A matter for concern: Trump and Erdogan

US support for the Syrian Kurds, which includes US ground forces, has put Erdogan’s nose out of joint.

By
May 10, 2017 21:19
4 minute read.
Recep Tayyip Erdogan

Turkish President Recep Tayyip Erdogan. (photo credit: REUTERS)

 
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The first Western leader to do so, US President Donald Trump called Turkey’s President Recep Tayyip Erdogan to congratulate him on the outcome of the Turkish referendum on April 16. This has already had unfortunate consequences. Like a similar phone call with president Barack Obama in July 2015, which allowed coalition forces to use the Incirlik airbase in southern Turkey for sorties against Islamic State (ISIS), Erdogan has understood this has given him a free hand to deal not only with Kurdish insurgents in Turkey but now also their counterparts in northern Syria.

Similarly, when vice president Joe Biden arrived in Ankara last August to assure Erdogan of US support after the failed coup, Turkey took advantage of the situation to launch Operation Euphrates Shield, an incursion into Syria ostensibly aimed at ISIS but essentially to prevent the Kurdish PYD (Democratic Union Party) and its military wing, the YPG (People’s Protection Units), from establishing a contiguous Kurdish zone south of Turkey’s border.

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The referendum result, a narrow win by 51.4%, is a dubious affair which reinforces Erdogan’s powers as president and removes the checks and balances considered necessary in a democratic society.

Since the failed coup last July, President Erdogan has been able to rule by decree, as the state of emergency has been extended for a third time until July this year. Apart from the massive roundup of alleged plotters (to date over 135,000 have been dismissed, over 113,000 have been detained and 47,000 jailed), access to over 114,000 websites, including Wikipedia, has been blocked as they are considered sources of subversive propaganda.

In 2005 Erdogan, then prime minister, was the first Turkish leader openly to acknowledge that Turkey had a Kurdish problem, and secret talks were held in Oslo between the outlawed PKK (Kurdistan Workers’ Party) and the head of MIT, Turkey’s national intelligence organization. In 2013 the PKK’s jailed leader, Abdullah Ocalan, called for a cease-fire with Turkey, which held for the next two years. At the end of February 2015 a consensus was reached between Turkey’s AKP (Justice and Development Party) government and the Kurdish-based HDP (Peoples’ Democratic Party) with a 10-point plan which would lead to a resolution of the conflict.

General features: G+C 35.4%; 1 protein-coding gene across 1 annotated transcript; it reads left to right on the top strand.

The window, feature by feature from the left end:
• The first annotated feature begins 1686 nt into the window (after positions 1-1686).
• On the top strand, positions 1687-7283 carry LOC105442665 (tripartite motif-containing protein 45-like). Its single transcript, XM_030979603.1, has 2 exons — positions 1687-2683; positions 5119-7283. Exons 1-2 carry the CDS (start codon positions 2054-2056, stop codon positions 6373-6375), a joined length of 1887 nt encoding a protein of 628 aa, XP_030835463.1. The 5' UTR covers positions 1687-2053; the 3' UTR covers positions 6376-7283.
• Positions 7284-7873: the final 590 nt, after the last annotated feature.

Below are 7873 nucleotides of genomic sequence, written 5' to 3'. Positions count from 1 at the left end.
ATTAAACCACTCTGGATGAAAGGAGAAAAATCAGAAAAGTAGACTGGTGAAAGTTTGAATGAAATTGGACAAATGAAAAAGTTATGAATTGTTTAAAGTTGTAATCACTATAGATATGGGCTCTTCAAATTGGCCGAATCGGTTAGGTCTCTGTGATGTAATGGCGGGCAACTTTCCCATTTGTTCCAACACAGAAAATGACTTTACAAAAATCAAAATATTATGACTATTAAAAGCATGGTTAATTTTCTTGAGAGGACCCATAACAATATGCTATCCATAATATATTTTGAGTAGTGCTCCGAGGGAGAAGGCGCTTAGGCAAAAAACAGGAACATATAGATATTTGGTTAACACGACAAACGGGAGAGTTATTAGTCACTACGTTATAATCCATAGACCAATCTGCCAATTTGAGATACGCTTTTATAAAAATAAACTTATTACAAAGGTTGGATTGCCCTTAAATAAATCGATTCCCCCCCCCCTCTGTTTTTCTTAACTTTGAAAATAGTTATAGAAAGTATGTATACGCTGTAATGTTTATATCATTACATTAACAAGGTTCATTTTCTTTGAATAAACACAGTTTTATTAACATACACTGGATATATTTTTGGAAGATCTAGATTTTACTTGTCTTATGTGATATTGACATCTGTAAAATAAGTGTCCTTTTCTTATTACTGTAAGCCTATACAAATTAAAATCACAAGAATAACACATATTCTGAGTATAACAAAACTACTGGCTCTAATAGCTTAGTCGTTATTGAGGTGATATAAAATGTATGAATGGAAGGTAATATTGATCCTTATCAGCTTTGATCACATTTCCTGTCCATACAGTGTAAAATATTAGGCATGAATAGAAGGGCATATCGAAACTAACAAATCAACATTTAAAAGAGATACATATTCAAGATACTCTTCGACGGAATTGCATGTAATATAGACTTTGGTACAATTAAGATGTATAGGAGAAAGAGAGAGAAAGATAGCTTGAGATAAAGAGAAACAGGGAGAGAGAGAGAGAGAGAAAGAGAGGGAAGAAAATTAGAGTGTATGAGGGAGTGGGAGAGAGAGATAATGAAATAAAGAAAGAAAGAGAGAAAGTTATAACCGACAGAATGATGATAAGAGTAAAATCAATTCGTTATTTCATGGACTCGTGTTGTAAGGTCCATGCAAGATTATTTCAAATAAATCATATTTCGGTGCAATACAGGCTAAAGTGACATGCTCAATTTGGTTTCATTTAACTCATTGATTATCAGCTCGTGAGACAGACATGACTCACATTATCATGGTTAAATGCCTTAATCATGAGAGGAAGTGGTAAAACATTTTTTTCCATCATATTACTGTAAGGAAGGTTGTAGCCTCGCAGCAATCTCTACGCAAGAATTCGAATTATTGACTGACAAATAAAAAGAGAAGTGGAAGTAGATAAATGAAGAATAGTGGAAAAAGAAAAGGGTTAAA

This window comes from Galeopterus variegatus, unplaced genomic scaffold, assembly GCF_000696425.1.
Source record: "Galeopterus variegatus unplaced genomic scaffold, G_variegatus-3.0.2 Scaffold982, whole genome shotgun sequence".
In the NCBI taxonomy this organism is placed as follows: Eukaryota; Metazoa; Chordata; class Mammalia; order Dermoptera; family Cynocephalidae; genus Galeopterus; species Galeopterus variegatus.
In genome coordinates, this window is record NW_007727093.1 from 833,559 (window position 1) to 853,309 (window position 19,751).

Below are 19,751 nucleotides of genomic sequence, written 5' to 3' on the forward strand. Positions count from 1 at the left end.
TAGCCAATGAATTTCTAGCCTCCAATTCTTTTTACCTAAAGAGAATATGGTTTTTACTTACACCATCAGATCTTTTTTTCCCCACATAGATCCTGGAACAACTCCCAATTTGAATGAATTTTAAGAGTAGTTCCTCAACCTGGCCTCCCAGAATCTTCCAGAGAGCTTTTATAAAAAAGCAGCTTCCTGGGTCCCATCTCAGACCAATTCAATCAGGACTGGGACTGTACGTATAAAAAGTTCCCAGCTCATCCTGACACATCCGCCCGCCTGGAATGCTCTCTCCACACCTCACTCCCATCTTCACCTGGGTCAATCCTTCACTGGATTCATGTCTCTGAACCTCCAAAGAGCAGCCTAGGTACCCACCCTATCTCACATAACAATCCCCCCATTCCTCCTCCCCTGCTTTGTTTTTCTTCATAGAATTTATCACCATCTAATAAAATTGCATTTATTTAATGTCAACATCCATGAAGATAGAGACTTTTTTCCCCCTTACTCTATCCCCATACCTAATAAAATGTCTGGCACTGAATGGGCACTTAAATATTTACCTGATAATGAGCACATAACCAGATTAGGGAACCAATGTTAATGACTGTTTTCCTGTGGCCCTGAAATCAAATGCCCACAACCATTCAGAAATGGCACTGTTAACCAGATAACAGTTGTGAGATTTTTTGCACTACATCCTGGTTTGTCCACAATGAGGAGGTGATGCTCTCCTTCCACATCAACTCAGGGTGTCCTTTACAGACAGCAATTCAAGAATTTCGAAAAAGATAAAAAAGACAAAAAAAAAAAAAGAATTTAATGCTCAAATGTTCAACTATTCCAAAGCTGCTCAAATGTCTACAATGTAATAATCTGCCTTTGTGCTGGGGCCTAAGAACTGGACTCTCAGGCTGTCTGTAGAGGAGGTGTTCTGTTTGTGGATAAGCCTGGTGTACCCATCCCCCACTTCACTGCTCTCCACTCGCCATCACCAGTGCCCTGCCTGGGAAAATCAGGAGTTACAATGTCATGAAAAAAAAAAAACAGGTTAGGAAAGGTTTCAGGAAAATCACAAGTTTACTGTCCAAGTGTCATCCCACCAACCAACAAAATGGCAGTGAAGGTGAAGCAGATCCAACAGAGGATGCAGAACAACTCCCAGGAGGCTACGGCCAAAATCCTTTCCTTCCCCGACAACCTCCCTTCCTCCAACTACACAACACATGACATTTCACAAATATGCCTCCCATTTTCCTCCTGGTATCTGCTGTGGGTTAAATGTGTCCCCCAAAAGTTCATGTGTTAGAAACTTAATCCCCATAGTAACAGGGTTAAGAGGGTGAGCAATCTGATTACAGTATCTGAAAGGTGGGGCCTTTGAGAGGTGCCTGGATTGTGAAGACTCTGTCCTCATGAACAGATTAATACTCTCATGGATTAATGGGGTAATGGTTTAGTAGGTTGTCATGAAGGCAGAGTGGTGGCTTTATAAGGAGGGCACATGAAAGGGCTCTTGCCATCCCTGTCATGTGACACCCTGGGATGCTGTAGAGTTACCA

However, the June elections in 2015, when the HDP came into Parliament with 80 out of 550 seats and the AKP lost its overall majority, upset the applecart. Erdogan, who had been elected president the year before, saw his plans for a super-presidency recede, and consequently turned his back on the peace process. The reignition of the war with the PKK has led to the devastation of several towns in the Kurdish southeast, half a million displaced persons and the resumption of terrorist bombings in Turkish cities. To this must be added the conflict with ISIS and the purge of the Gulen movement, a former ally, which has been held responsible for the coup.

After initial successes against ISIS in Jarablus and Dabiq and the hard-won capture of al-Bab, Turkey’s Operation Euphrates Shield has ground to a halt, and Turkish forces have failed to advance on the town of Manbij, west of the Euphrates, held by the mainly Kurdish Syrian Democratic Forces (SDF).

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According to one analysis, it would take Turkey a further 12 months to cover the 180 km. from al-Bab to ISIS’s capital at Raqqa. Provided, of course, it was allowed to by the Russian-backed Syrian regime.

US-backed Kurdish forces have taken the Syrian border town of Tal Abyad, 80 km. north of Raqqa, and have also taken most of Tabqa, a town strategically placed 55 km. southwest of Raqqa, as a prelude to the final assault.

US support for the Syrian Kurds, which includes US ground forces, has put Erdogan’s nose out of joint. On April 25 he ordered a number of air strikes against Kurdish militia both on Mount Sinjar in Iraq and Mount Karachok in northeastern Syria, killing 70 and narrowly avoiding US forces. The US State Department declared it was “deeply concerned” and US forces have conducted joint patrols with the SDF along the Syria-Turkey border to prevent further air strikes. Furthermore, President Trump has approved a plan to directly arm Kurdish forces in Syria.

When Erdogan arrives in Washington on May 16, Trump will also be faced by the thorny question of Turkey’s demand for the extradition of the leader of the Gulen movement, Fethullah Gulen, a Turkish imam resident in Pennsylvania. In addition, Erdogan has a personal interest in charges being dropped against Reza Zarrab, an Iranian-Turkish businessman, who has bee indicted for conspiring to evade sanctions against Iran.

Given the contentious nature of the issues at stake, perhaps common ground can be found in the agreement on safe zones in Syria between Russian President Vladimir Putin and Erdogan, which Putin has already broached to Trump.

The author is a regular commentator on Turkish affairs in the Danish and international press.

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